|(Photo: The Crimson, Harvard Student Newspaper)|
Sure, it felt great to be published in the paper, too, to reach an even wider audience. But most of the audience was online - and it was growing.
One of the aspects of the "death of local news" that has been talked about a lot is the local paper's role in the oversight of the activities of local governments, making independently sure that local politicians are doing what they've promised and are not breaking the law.
What sometimes gets lost in that debate is the loss of community and history that the local papers can report and foster.
As a researcher, the historical role of newspapers are vital to future understanding of the events of today.
|Lehigh/Lafayette in the 1920s (NY Times)|
And in Lehigh's and Lafayette's case, the press rivalry was a huge factor in the build-up of the Rivalry between the two schools. The Lafayette side had The Easton Express; the Lehigh side had The Bethelehm Globe-Times. When Lafayette students were arrested trying to pre-light Lehigh's bonfire, the Times was there; when Lafayette students shaved the heads of Lehigh students engaged in shenanigans in Easton, the Express was there.
It might seem trivial, but those types of reports give a flavor of what the Bethlehem and Easton communities were like back then - what they tolerated, how the police treated the students, what the populace felt was important. College football and The Rivalry played a part in these people's lives; that's the historical record that the papers provided.
I certainly understand that the group running the Lehigh Valley Live group are making a business decision to discontinue Lafayette and Patriot League football coverage. They are looking at raw traffic numbers - if people don't click on the articles, Lehigh Valley Live doesn't get revenue, and they have made a choice that revenue is king, and honestly I can't blame them in this challenging time for local news.
But that's where a Lafayette Football Nation would be such a wonderful thing - an independent, historical record that continues the story of Lafayette football, which (last I checked) wasn't played only once a year.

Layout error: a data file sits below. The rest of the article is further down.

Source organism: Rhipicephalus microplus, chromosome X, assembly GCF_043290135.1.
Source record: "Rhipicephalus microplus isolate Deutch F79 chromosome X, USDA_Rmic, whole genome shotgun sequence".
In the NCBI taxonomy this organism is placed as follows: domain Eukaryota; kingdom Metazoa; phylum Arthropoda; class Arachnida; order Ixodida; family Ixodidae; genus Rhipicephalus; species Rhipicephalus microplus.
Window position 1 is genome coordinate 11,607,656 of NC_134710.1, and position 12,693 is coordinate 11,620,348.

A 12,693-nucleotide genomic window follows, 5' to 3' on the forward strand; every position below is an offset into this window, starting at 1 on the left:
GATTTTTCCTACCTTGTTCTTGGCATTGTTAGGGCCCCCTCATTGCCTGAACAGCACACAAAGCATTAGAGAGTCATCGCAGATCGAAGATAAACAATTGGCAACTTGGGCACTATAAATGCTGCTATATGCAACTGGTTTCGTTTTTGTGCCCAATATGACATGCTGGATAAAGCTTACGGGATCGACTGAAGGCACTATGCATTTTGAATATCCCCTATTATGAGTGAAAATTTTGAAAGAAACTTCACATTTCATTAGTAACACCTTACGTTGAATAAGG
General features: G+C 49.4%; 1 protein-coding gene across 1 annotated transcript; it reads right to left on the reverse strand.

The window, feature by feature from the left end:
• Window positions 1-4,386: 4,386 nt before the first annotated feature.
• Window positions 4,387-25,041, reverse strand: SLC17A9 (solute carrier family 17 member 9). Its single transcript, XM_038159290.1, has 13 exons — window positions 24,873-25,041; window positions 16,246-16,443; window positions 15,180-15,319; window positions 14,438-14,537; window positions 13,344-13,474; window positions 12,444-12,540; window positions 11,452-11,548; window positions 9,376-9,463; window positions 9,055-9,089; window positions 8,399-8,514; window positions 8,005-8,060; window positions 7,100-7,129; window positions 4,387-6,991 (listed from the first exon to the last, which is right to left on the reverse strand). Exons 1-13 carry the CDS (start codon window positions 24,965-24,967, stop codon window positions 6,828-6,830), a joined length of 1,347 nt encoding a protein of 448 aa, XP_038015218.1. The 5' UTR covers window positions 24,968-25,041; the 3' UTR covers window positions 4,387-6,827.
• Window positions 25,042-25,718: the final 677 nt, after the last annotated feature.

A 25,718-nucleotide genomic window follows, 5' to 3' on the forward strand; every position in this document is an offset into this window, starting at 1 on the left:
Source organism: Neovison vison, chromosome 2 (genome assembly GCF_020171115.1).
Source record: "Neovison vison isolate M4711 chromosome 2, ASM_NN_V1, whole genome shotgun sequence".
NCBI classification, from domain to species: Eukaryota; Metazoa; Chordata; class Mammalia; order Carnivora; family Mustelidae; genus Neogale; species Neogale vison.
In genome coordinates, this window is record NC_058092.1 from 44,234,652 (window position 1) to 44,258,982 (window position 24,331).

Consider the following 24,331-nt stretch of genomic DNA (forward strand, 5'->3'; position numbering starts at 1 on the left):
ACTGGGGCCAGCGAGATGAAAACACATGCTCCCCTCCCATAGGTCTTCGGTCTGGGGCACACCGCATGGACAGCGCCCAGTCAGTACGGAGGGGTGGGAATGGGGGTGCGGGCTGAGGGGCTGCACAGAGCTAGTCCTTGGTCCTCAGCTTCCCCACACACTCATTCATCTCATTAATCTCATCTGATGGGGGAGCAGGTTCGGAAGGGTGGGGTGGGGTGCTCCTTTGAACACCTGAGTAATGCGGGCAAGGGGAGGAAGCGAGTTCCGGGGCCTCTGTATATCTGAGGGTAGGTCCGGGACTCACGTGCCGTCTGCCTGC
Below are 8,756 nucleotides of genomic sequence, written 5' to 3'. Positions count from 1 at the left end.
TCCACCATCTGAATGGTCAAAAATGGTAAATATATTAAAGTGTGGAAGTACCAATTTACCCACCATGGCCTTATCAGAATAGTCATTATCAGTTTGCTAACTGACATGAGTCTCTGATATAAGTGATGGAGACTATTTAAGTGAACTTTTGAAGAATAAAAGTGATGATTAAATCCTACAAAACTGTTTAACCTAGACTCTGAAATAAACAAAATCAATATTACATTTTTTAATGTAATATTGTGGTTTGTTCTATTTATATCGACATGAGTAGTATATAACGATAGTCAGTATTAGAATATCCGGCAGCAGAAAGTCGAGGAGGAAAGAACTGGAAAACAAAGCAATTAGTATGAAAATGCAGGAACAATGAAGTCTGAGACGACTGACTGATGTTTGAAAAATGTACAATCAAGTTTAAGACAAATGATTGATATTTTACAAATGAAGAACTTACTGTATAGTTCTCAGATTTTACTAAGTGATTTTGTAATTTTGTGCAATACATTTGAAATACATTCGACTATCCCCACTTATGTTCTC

Right now, the schools have a lot of interest and money invested to make sure that the front porch of the college or university looks good. Meanwhile, local papers are struggling to survive. If the papers have to choose between stuff that gets website traffic and their role as oversight of the local football program, they're choosing website traffic.
Like many, I have struggled to figure out a way to generate enough money writing online to become a "media group", or perhaps a loosely based "media collective". With folks like Lehigh Valley Live leaving the space, the time feels right for some media group to swoop in and perform that function. The trouble, as ever, is coming up with a bunch of terrific writers, and a business plan that is self-sustaining financially.
I have looked at fencing off content behind a paywall, which I feel is a losing proposition in every aspect. People write because they want people to see it - why on Earth would they want to restrict the number of people reading their stuff?
Yet relying on ads to pay for content is impossible - to make enough money, you need a scale that is ridiculous - and though it's nice having readers voluntarily thank you with small or large donations, they don't generally make enough to keep the lights on, either.
Maybe there is a way for me, or someone, to create that online media group or media collective that gets enough great writing voices that can be paid a living wage. But until that day comes, the need for a Lafayette Football Nation has never been greater, for it would be terrible to lose that weekly documentation of Lafayette sports forever.